Yugi, Joey, and Tristan awaken within the Millennium Puzzle, finding Anubis' tomb within. Anubis reveals that his monsters will destroy the modern world. Yami Yugi and Kaiba continue their duel, each blow to their in-game Life Points actually draining away their physical energy. To make matters worse, Kaiba manages to eliminate half of Yami Yugi's deck through Deck Destruction Virus, leaving him with barely any cards. Kaiba uses the second new card, the Blue-Eyes Shining Dragon, to destroy Yami's last monster and dropping his Life Points to 200. Téa, Solomon, and Mokuba escape the collapsing dome in Pegasus' helicopter, Pegasus having figured out what is going on. Téa's soul is sent into the Millennium Puzzle to aid Yugi, Joey and Tristan. Yugi finds the Dagger of Fate within Anubis' tomb, and uses it to destroy the all-seeing eye in the tomb as per the prophecy.

Anubis materializes behind Kaiba as he tries to alter the duel's path, casting him aside and taking command of the duel. Yami, reunited with Yugi, destroys the Pyramid of Light card with the Blue-Eyes Shining Dragon and then uses Kaiba's planned strategy to summon the God Cards and end the duel by destroying Anubis. However, Anubis revealed his true form, The End of Anubis. This proves to be his undoing when Yugi and Yami summon the Blue-Eyes Shining Dragon to seal Anubis. Kaiba departs promising to defeat Yugi, Yugi thanking Yami and his friends for their help and companionship.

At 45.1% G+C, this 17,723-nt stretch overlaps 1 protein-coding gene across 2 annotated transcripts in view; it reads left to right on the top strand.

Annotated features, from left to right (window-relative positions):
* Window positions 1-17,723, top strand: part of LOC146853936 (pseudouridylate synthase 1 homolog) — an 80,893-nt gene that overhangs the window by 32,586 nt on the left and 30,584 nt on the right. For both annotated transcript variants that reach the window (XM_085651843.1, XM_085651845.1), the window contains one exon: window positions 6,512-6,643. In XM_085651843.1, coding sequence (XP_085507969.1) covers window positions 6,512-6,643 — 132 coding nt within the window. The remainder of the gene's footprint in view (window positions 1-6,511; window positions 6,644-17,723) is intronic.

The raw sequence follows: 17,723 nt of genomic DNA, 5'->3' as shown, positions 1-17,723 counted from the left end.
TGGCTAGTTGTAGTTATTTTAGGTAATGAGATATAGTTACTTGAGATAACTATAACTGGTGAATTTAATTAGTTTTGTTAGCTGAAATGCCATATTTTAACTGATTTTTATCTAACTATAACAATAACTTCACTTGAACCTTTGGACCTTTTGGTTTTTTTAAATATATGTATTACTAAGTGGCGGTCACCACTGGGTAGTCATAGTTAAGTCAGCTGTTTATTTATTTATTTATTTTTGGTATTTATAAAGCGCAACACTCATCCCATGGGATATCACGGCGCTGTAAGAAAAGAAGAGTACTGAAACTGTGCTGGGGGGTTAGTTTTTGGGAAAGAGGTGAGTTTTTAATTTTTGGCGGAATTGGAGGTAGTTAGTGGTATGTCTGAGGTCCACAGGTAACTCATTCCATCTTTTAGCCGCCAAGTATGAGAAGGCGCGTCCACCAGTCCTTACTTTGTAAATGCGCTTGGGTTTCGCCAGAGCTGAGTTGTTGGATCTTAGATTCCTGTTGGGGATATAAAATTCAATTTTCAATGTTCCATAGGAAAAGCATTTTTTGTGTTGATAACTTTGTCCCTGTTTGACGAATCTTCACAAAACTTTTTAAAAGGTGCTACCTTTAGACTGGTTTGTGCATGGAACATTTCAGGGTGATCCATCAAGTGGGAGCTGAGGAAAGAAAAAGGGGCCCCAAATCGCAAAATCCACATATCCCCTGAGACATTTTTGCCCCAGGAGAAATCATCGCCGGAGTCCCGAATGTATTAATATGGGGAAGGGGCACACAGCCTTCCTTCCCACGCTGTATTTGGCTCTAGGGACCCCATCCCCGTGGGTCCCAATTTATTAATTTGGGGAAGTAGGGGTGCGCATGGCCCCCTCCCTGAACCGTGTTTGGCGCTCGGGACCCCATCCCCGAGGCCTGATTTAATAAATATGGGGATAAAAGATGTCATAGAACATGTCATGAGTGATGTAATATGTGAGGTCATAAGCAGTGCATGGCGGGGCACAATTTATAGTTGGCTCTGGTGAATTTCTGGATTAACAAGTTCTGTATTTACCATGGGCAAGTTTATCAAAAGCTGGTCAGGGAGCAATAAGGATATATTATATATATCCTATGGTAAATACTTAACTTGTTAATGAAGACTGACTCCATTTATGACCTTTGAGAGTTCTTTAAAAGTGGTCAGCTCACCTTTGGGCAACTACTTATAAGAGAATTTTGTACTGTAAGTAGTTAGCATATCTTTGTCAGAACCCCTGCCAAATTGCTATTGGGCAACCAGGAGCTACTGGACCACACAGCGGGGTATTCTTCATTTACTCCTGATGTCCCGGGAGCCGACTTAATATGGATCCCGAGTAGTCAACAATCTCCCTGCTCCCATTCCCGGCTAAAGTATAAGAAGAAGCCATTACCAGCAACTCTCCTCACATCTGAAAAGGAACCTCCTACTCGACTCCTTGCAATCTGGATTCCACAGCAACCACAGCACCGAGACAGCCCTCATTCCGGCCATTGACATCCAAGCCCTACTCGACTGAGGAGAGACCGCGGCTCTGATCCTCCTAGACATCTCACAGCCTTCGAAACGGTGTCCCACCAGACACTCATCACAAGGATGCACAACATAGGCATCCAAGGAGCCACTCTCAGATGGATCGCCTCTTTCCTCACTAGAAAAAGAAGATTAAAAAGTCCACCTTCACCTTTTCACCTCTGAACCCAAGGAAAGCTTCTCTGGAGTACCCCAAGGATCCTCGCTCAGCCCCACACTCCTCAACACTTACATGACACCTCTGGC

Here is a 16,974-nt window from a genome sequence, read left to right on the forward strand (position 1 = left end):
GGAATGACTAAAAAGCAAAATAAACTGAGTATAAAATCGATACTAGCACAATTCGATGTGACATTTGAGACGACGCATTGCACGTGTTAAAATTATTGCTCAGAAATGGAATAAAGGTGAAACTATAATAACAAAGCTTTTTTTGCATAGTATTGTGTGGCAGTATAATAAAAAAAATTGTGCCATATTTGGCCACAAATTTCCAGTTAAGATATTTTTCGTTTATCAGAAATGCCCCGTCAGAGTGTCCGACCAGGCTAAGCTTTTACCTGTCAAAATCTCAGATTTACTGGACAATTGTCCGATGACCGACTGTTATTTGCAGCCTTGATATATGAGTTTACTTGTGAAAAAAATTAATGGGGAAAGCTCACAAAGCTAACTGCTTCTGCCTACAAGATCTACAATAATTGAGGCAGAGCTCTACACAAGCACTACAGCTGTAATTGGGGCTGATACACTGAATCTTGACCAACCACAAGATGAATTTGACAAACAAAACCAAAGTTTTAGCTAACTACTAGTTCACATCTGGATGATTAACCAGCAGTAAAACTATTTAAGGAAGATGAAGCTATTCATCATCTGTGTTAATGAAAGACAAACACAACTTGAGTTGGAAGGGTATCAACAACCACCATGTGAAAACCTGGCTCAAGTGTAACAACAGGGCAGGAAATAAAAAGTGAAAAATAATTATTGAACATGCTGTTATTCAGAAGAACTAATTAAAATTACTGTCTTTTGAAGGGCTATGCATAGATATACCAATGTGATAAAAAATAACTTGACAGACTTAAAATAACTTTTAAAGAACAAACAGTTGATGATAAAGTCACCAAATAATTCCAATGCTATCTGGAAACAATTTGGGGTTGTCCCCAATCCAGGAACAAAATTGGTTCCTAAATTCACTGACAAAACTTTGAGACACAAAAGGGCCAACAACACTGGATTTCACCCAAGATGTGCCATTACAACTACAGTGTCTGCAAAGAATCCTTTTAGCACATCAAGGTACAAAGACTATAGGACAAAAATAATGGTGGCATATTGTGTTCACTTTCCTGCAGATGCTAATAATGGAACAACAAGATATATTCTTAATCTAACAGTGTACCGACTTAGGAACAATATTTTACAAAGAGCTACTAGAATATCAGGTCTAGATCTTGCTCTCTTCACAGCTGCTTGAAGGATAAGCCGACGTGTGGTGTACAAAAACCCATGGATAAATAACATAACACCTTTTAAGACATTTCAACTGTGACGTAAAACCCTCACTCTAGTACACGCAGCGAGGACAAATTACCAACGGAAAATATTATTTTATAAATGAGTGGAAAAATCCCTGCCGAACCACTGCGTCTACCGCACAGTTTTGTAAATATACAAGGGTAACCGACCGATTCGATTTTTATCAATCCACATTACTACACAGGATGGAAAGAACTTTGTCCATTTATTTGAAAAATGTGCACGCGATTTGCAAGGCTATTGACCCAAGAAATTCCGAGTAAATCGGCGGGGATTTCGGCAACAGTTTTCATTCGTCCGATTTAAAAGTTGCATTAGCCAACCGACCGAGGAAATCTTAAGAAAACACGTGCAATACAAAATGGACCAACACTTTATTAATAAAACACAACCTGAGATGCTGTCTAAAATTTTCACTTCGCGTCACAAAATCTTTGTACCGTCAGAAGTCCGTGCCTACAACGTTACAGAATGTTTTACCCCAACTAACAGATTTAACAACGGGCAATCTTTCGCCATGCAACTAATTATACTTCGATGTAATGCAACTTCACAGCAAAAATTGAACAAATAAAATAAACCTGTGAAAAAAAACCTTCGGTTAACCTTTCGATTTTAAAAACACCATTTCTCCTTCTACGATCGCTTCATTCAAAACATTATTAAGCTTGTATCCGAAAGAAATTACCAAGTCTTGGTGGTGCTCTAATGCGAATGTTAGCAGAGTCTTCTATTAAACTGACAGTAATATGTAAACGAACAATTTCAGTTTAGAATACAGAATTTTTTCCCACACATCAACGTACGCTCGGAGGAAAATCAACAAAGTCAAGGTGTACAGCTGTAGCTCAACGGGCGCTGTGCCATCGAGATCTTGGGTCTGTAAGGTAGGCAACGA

Voice cast[edit]

Release[edit]

Box office[edit]

Yu-Gi-Oh! opened at 2,411 screens across the U.S and made a theater screen average of $3,934. By the end of the weekend, it made $9,485,494 and place #4 on the Box Office Top 10 behind Collateral, The Princess Diaries 2: Royal Engagement, and AVP: Alien Vs. Predator, which took the #1 position. It is currently the #3 Japanese animated film in the US Box Office, after Pokémon: The First Movie and Pokémon 2000.[4] The film grossed $19,765,868 in the United States and Canada, with only $29,170,410 worldwide,[3] making it a severe disappointment compared to the first three Pokémon films dubbed by the same company, which were highly successful, with a total worldwide gross of $363 million.

Critical reception[edit]

The film had gained overwhelmingly negative response in the United States. Rotten Tomatoes ranked the film 68th in the "100 worst reviewed films of the 2000s", with a rating of 5%, based on 60 reviews. The film is also currently the lowest rated animated film on Metacritic, with an average of 15 out of 100, based on 18 reviews.[5] On Rotten Tomatoes, it is the second lowest rated animated film of the 2000s behind Happily N'Ever After.

Promotional cards[edit]

Attendees of the premiere (U.S. or Japan) got 1 of 4 free Yu-Gi-Oh! Trading Card Game cards Pyramid of Light, Blue-Eyes Shining Dragon, Sorcerer of Dark Magic, and Watapon were given out as part of a promotional deal when filmgoers purchased tickets for the film.

Soundtrack[edit]

The film came out with a soundtrack titled Yu-Gi-Oh! The Movie Soundtrack featuring various vocal artists (most notably The Black Eyed Peas, who contributed the song "For the People"); however, the score for the film was never released.

References[edit]

External links[edit]